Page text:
A state-mandated effort to cut greenhouse gas emissions is turning into a struggle by local governments to maintain control over development.
This month, Fresno County political leaders expect to vote on proposed targets for cutting emissions of those climate-changing gases -- mainly carbon dioxide from burning gasoline and other fossil fuels. In the long term, making those cuts will change how cities grow and how their people move around.
The local effort is intended at least partly to head off more aggressive targets that could be imposed this year by the state Air Resources Board, which oversees California's climate-change program.
"We felt it was prudent for us to provide a recommendation rather than letting the ARB do it on their own," said David Fey, deputy city planner in Clovis.
Whether that strategy will work is not clear. The state still reserves the right to set more aggressive targets and may need to do so, because it is counting on local land-use and transportation measures to cut large amounts of greenhouse gas emissions by 2020.
An initial plan from December 2008 estimated that 5 million metric tons per year of emissions could be cut that way. That's equivalent to taking 1 million cars and light trucks off the road completely.
Local governments jealously guard their longstanding control of local land use.
The law mandating the greenhouse gas targets -- Senate Bill 375 from 2008 -- doesn't change that. It does, however, call for the ARB to set emissions targets, which the locals will have to meet or risk loss of funding for transportation and other uses.
So far, ARB officials say they are content to let local governments take the lead on the target-setting.
"They actually said that we know better than them," said Kristine Cai, a planner at the Council of Fresno County Governments, which is coordinating the local effort.
Kurt Karperos, the board's air quality and transportation planning chief, said the targets from local agencies "will guide us in identifying what's achievable."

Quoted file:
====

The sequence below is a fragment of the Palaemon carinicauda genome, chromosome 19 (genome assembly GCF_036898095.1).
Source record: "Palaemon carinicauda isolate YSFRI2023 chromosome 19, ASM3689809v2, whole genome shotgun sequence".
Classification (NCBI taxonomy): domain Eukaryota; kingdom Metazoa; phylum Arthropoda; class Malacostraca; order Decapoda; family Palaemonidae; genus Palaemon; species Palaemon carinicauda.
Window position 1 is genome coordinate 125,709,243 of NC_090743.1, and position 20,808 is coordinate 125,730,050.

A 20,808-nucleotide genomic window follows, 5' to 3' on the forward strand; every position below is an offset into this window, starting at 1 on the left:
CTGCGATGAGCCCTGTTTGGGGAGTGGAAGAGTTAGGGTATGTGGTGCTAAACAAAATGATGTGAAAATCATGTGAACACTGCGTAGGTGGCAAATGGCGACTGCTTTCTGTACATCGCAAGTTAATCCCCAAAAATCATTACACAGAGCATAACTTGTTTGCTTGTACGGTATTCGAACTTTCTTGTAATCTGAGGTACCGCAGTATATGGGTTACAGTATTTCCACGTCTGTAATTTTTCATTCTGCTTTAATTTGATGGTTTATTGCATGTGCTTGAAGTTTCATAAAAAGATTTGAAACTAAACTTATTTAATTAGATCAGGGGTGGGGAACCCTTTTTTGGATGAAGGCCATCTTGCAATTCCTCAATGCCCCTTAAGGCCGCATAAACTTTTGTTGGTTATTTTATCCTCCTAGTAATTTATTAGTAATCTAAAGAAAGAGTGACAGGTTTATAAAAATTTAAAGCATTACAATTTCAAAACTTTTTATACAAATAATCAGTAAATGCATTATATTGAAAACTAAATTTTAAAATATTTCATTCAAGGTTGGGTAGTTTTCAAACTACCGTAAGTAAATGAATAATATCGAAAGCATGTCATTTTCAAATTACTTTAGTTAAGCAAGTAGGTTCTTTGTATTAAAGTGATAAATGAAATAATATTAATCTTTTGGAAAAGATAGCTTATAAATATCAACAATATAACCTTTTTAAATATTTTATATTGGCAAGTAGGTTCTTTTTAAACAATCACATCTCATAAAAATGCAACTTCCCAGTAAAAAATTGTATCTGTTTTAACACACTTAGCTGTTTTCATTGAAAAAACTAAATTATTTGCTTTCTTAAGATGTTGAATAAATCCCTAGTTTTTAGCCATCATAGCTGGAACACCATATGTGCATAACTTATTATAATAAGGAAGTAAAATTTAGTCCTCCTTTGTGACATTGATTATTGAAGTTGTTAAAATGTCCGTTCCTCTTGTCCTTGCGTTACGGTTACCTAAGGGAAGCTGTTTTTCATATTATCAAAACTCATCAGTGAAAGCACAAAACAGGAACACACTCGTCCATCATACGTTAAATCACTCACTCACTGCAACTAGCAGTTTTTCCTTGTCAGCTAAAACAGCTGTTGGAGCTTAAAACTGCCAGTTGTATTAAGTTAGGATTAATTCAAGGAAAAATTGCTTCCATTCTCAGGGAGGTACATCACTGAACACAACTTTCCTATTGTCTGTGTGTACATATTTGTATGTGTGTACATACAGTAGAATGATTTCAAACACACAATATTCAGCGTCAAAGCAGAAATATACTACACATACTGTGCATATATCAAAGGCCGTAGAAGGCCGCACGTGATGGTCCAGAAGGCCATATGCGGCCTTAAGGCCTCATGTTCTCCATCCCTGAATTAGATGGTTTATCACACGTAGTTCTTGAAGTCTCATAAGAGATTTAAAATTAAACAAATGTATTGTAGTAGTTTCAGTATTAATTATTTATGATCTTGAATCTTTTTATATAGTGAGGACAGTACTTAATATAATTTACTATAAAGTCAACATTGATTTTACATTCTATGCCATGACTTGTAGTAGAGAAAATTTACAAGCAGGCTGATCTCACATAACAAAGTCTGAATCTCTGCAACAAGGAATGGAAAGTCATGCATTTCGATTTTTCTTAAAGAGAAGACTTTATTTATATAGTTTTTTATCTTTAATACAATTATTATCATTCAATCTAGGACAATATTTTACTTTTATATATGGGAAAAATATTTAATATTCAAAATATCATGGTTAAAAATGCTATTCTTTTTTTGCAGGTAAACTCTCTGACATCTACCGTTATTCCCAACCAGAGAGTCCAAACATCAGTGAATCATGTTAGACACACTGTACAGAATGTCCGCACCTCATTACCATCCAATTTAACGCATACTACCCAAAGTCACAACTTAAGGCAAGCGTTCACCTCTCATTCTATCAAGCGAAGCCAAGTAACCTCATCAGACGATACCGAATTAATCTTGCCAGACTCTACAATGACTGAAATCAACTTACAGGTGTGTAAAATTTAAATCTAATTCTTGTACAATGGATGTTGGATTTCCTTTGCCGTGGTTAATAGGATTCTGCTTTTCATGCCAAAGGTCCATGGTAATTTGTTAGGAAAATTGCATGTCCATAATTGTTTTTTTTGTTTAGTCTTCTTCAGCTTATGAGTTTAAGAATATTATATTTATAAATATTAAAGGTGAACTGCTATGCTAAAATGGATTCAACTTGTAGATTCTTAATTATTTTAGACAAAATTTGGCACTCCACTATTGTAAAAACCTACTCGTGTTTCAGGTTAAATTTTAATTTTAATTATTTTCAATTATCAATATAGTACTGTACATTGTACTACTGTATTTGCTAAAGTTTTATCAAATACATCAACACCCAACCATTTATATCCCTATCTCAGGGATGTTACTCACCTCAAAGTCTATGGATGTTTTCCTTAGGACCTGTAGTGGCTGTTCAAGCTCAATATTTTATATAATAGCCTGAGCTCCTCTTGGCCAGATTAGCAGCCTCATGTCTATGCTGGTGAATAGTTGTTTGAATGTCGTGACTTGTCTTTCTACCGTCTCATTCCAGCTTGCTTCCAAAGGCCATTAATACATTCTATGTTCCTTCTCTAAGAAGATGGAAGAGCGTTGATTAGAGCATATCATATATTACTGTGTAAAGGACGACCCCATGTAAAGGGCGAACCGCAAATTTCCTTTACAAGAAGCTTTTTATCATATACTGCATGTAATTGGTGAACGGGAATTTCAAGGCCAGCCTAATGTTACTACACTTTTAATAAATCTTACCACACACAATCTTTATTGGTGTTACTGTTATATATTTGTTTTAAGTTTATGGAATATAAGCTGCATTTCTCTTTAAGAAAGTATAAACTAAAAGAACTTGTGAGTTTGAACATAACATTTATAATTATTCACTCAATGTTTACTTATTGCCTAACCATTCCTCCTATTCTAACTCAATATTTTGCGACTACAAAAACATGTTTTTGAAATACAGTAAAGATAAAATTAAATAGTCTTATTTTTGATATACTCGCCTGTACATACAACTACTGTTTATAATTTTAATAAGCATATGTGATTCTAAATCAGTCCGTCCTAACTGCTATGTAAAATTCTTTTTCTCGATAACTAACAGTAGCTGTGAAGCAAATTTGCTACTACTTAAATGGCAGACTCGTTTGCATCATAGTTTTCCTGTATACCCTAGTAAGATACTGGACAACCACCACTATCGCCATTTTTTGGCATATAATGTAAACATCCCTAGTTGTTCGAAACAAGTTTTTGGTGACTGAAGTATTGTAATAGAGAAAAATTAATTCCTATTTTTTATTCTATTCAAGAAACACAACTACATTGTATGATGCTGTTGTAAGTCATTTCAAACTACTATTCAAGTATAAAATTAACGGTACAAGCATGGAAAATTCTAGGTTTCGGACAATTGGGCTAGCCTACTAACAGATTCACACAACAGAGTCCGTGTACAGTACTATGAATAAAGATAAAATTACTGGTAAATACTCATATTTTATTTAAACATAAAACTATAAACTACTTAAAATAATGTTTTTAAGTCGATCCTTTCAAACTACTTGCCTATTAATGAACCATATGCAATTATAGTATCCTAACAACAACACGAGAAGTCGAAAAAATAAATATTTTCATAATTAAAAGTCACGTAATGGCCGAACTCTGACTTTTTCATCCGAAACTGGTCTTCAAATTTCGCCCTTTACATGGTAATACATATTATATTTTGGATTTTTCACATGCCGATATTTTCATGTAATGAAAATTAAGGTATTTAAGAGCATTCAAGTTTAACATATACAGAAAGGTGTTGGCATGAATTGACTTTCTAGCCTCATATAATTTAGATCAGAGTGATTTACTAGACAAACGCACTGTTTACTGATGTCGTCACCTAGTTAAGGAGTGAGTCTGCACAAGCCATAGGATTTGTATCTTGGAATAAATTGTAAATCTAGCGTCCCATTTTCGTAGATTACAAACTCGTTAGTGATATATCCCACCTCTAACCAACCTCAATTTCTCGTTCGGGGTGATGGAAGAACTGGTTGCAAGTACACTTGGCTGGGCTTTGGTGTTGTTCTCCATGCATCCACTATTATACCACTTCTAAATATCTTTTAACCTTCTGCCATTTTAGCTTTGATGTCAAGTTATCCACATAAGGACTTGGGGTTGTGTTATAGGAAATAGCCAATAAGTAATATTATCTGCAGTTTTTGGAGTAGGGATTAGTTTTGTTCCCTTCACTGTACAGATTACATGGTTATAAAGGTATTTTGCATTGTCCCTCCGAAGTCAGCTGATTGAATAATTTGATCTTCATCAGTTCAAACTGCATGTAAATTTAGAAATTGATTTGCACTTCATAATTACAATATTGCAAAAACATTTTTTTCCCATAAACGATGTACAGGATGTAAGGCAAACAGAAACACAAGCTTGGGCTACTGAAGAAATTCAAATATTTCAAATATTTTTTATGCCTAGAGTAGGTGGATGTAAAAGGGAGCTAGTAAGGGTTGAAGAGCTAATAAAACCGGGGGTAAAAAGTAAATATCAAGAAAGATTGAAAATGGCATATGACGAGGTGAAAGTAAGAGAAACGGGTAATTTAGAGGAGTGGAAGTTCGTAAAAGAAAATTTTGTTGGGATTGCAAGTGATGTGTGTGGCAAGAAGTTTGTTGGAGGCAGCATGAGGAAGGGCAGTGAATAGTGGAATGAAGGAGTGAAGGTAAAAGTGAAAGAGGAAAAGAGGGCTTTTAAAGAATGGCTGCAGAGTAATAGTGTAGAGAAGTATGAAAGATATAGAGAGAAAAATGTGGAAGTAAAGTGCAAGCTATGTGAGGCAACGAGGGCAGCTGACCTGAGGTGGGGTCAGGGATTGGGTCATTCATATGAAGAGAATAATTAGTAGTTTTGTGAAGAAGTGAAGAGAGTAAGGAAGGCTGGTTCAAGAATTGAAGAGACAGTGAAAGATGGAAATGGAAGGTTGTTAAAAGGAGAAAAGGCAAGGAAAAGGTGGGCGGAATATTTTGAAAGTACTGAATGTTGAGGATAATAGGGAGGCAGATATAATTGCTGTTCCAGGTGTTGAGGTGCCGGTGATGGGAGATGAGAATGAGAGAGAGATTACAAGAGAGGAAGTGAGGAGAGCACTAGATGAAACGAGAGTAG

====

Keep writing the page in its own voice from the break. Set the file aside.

But he affirmed that the final authority to set targets rests with his board.
A balancing act
The Fresno County group appears to be heading toward recommending a target that takes into account several other ongoing planning efforts. Among them: Fresno's plan for its Southeast Growth Area, a 14-square-mile region southeast of the city, where housing densities are being proposed that would be twice to four times as high as current levels.
It is expected to stop short of proposing the maximum emissions cuts that might be achieved. Partly that's because the locals want to hold something in reserve in case the ARB requires them to find more cuts later, one official involved in the discussions said.
Perhaps more importantly, however, planning staffers at the local agencies are afraid to propose measures that their elected officials haven't already approved, at least in concept.
"It's fine for us to model and give them some idea where we're going, but we want our City Council to weigh in on this," said Keith Bergthold, Fresno's assistant planning and development director.
A final decision on Fresno County's recommended target is expected to be made April 29 by the council of governments' policy board, composed of mayors and other leaders from throughout the county.
The big picture
SB 375 is part of a broader state effort to reduce greenhouse gas emissions to 1990 levels by the end of this decade.
That amounts to a 15% cut from recent levels and 30% from 2020 levels given current trends.
The single largest share of reductions identified to date comes from ARB regulations designed to reduce emissions from new cars and light trucks by 30% in 2016.
Other big shares are focused on improving energy efficiency in buildings and increasing use of renewable energy, including solar power.
The local agencies plan to provide ARB with just a narrative description of how they would meet whatever targets they propose, again fearing that sharing specific details would commit them to measures that their political leaders have not yet approved.
In general, however, the measures fall into two categories:
*Ensuring that urban development puts more people on less land than under current conditions.
*Increasing public transit use by concentrating more development in transit corridors and near "activity centers" such as major shopping and office centers.
Both of those dovetail with other long-term planning efforts in the central San Joaquin Valley, especially the San Joaquin Valley Blueprint, said Barbara Steck, the council of governments' deputy director.
The Blueprint already has been endorsed by political leaders throughout the Valley. It calls, above all else, for increased housing densities.
In Fresno County, the goal is an average of eight homes per acre in future development, compared with 3.8 under existing trends.
Unlike the planned SB375 targets, however, the Blueprint goals are purely voluntary.
To Steck, that's the biggest difference between the two.
"SB 375 is going to have more teeth," she said.